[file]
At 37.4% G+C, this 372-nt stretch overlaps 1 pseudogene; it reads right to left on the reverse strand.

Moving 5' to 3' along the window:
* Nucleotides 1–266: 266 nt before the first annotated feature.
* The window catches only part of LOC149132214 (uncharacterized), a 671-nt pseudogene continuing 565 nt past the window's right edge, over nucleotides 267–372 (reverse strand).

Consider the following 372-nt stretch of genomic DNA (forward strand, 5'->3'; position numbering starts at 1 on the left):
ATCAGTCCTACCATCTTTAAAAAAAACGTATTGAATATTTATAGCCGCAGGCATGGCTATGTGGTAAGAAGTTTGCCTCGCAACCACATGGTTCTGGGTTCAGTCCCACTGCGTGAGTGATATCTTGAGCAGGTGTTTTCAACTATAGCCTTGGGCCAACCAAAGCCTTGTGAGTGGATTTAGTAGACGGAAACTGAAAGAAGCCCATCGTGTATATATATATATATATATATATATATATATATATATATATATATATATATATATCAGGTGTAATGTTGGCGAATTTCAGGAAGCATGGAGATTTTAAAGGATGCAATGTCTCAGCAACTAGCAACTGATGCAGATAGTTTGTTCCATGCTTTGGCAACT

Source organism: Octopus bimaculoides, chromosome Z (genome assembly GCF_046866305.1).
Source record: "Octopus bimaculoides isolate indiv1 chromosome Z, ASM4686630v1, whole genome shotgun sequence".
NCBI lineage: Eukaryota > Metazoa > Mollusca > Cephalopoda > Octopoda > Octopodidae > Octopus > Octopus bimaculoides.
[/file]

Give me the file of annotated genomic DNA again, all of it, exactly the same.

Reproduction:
At 37.4% G+C, this 372-nt stretch overlaps 1 pseudogene; it reads right to left on the reverse strand.

Moving 5' to 3' along the window:
* Nucleotides 1–266: 266 nt before the first annotated feature.
* The window catches only part of LOC149132214 (uncharacterized), a 671-nt pseudogene continuing 565 nt past the window's right edge, over nucleotides 267–372 (reverse strand).

Consider the following 372-nt stretch of genomic DNA (forward strand, 5'->3'; position numbering starts at 1 on the left):
ATCAGTCCTACCATCTTTAAAAAAAACGTATTGAATATTTATAGCCGCAGGCATGGCTATGTGGTAAGAAGTTTGCCTCGCAACCACATGGTTCTGGGTTCAGTCCCACTGCGTGAGTGATATCTTGAGCAGGTGTTTTCAACTATAGCCTTGGGCCAACCAAAGCCTTGTGAGTGGATTTAGTAGACGGAAACTGAAAGAAGCCCATCGTGTATATATATATATATATATATATATATATATATATATATATATATATATATATATCAGGTGTAATGTTGGCGAATTTCAGGAAGCATGGAGATTTTAAAGGATGCAATGTCTCAGCAACTAGCAACTGATGCAGATAGTTTGTTCCATGCTTTGGCAACT

Source organism: Octopus bimaculoides, chromosome Z (genome assembly GCF_046866305.1).
Source record: "Octopus bimaculoides isolate indiv1 chromosome Z, ASM4686630v1, whole genome shotgun sequence".
NCBI lineage: Eukaryota > Metazoa > Mollusca > Cephalopoda > Octopoda > Octopodidae > Octopus > Octopus bimaculoides.